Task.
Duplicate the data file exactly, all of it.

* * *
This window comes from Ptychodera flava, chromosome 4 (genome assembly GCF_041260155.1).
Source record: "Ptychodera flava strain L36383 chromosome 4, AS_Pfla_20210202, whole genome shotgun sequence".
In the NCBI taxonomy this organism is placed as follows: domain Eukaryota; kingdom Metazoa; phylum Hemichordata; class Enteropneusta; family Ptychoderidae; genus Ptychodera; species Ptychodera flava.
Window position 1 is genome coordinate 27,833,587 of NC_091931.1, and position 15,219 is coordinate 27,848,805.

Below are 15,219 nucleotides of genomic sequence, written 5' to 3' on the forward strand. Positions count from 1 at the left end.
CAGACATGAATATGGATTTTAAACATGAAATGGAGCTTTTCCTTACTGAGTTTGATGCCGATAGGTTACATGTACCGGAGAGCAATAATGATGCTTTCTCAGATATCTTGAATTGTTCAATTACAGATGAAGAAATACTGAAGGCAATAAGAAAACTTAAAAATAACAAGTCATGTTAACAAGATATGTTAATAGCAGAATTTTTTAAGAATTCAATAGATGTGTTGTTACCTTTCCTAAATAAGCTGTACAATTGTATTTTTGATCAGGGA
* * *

This window comes from Ptychodera flava, chromosome 4 (genome assembly GCF_041260155.1).
Source record: "Ptychodera flava strain L36383 chromosome 4, AS_Pfla_20210202, whole genome shotgun sequence".
In the NCBI taxonomy this organism is placed as follows: domain Eukaryota; kingdom Metazoa; phylum Hemichordata; class Enteropneusta; family Ptychoderidae; genus Ptychodera; species Ptychodera flava.
Window position 1 is genome coordinate 27,833,587 of NC_091931.1, and position 15,219 is coordinate 27,848,805.

Below are 15,219 nucleotides of genomic sequence, written 5' to 3' on the forward strand. Positions count from 1 at the left end.
CAGACATGAATATGGATTTTAAACATGAAATGGAGCTTTTCCTTACTGAGTTTGATGCCGATAGGTTACATGTACCGGAGAGCAATAATGATGCTTTCTCAGATATCTTGAATTGTTCAATTACAGATGAAGAAATACTGAAGGCAATAAGAAAACTTAAAAATAACAAGTCATGTTAACAAGATATGTTAATAGCAGAATTTTTTAAGAATTCAATAGATGTGTTGTTACCTTTCCTAAATAAGCTGTACAATTGTATTTTTGATCAGGGA